Tuesday, July 7, 2015

June 2015 Election Review: Bernie, The Donald, SCOTUS and the Networks Shake it Up

We had a barnburner of a month in June, with the numbing number of candidate announcements (eight more) overwhelmed by several historic Supreme Court announcements, the demise of the Iowa Straw Poll and the forceful intrusion of Bernie Sanders and Donald Trump into the mix.

WHO’S IN?

There are now 19 officially declared presidential candidates, including 5 Democrats and 14 Republicans.  Joe Biden, Scott Walker and John Kasich are other prominent prospects yet to announce, and the latter two are expected to do so soon.  Biden continues to play wait-and-see.

No candidates have dropped out as yet, and no candidates who were expected to run decided not to (at least since Paul Ryan and Mitt Romney begged off in January).  We thus have an enormous field on the GOP side, which could result in a long and meaningful primary season.

Republicans
Date
In/Out
Democrats
Date
In/Out
Paul Ryan
Jan 12
OUT
Hillary Clinton
Apr 19
IN
Mitt Romney
Jan 30
OUT
Bernie Sanders
Apr 30
IN
Ted Cruz
Mar 23
IN
Martin O'Malley
May 29
IN
Rand Paul
Apr 7
IN
Lincoln Chafee
June 3
IN
Marco Rubio
Apr 20
IN
Jim Webb
July 2
IN
Ben Carson
May 4
IN
Carly Fiorina
May 4
IN
Mike Huckabee
May 5
IN
Rick Santorum
May 27
IN
George Pataki
May 28
IN
Lindsay Graham
June 1
IN
Rick Perry
June 4
IN
Jeb Bush
June 15
IN
Donald Trump
June 16
IN
Bobby Jindal
June 24
IN
Chris Christie
June 30
IN

ELECTION DASHBOARD

The latest polls on the Democratic side show Hillary Clinton still in command but facing a real challenge by Bernie Sanders.  Both the leading issue of the day, income inequality, and the primary schedule play to Bernie’s strengths.  The self-proclaimed socialist is wildly popular among Iowa liberals (his retail efforts are drawing hundreds and even thousands of supporters there) while New Hampshire, next door to his native Vermont, is long familiar with the Independent Senator.  (Yes, Bernie is not really even a Democrat, he is registered as an Independent but caucuses with the Democrats in the Senate.)
 
Bernie has not made much of a dent in the polls on the national scene, hanging around with Joe Biden nearly 50 points behind Hillary, but his growing presence in Iowa and New Hampshire are apparent in the June poll numbers, where he has sliced her lead to 29 and 15 points, respectively.  This is still a huge gap, but Clinton officials have taken notice and are debating changes to her small-ball campaign strategy to date.  Martin O’Malley has made no dent in the proceedings, nor have Jim Webb or Lincoln Chafee.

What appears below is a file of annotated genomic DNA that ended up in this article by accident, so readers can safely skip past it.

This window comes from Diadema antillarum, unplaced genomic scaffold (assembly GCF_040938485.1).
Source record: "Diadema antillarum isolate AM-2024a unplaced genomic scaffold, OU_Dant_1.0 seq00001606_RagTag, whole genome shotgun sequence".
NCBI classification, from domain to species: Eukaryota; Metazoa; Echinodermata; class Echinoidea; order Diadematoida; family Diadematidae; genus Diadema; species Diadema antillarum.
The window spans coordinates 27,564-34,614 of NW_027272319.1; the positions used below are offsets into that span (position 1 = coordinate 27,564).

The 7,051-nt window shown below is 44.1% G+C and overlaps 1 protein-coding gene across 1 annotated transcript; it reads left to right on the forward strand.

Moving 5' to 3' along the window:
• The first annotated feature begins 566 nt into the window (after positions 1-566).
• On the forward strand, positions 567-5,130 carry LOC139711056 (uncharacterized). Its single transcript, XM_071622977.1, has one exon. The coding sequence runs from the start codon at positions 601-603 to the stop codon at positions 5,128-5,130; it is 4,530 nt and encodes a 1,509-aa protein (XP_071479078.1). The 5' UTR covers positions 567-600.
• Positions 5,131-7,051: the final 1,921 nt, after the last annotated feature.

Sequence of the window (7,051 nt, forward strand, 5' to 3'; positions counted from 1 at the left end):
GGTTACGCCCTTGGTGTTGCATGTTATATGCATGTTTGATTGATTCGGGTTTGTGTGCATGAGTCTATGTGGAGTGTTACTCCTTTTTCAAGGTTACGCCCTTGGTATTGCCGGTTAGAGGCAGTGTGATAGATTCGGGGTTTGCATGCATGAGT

NATIONAL
May '15
Jun '15
IOWA
May '15
Jun '15
NH
May '15
Jun '15
Clinton
61
61
Clinton
60
52
Clinton
57
46
Sanders
14
13
Sanders
15
23
Sanders
16
31
Biden
13
12
Biden
11
8
Biden
4
8
Webb
2
2
O'Malley
3
2
O'Malley
2
2
O'Malley
1
2
Webb
3
1
Webb
1
1
Chafee
n/a
1
Chafee
n/a
0
Chafee
n/a
1
Other/NA
9
9
Other/NA
8
14
Other/NA
20
11

On the GOP side, Donald Trump entered the campaign and promptly jumped to second in New Hampshire, dominating the headlines with his outrageous comments about Mexican immigrants (“They’re rapists.”).  His genius for headline-grabbing extends well beyond his name and wealth alone – he has the knack for selecting issues that are vitriolic in nature and wildly popular among the far, far right (see:  birther issue in 2012).  Thus the headlines, and the nightmare-by-association for the GOP as a party and its candidates.

The June polls showed good news for Jeb Bush, who seems to have regained his footing and, despite (or because of?) The Donald’s presence, has jumped in all polls.  Ben Carson is also hanging in, but Scott Walker and Marco Rubio slowed perceptible slippage.  A raft of “top tier” candidates from the Tea Party side either held ground or slipped in June, including Ted Cruz, Mike Huckabee and Rand Paul.  But, of course, the race is as wide open as can be.

NATIONAL
May '15
Jun '15
IOWA
May '15
Jun '15
NH
May '15
Jun '15
Bush
11
14
Walker
21
18
Bush
13
16
Walker
14
11
Carson
7
10
Trump
7
11
Rubio
13
10
Bush
5
10
Walker
12
10
Carson
10
10
Paul
13
9
Paul
11
9
Paul
8
9
Huckabee
11
8
Rubio
12
8
Huckabee
10
7
Rubio
13
7
Carson
5
6
Trump
n/a
6
Cruz
12
6
Christie
5
5
Cruz
7
6
Trump
n/a
5
Fiorina
4
5
Christie
5
4
Perry
3
5
Cruz
6
4
Perry
3
4
Christie
3
4
Huckabee
4
4
Santorum
1
3
Santorum
2
4
Perry
3
3
Kasich
3
2
Fiorina
2
3
Kasich
1
2
Fiorina
2
2

Kasich
2
2
Santorum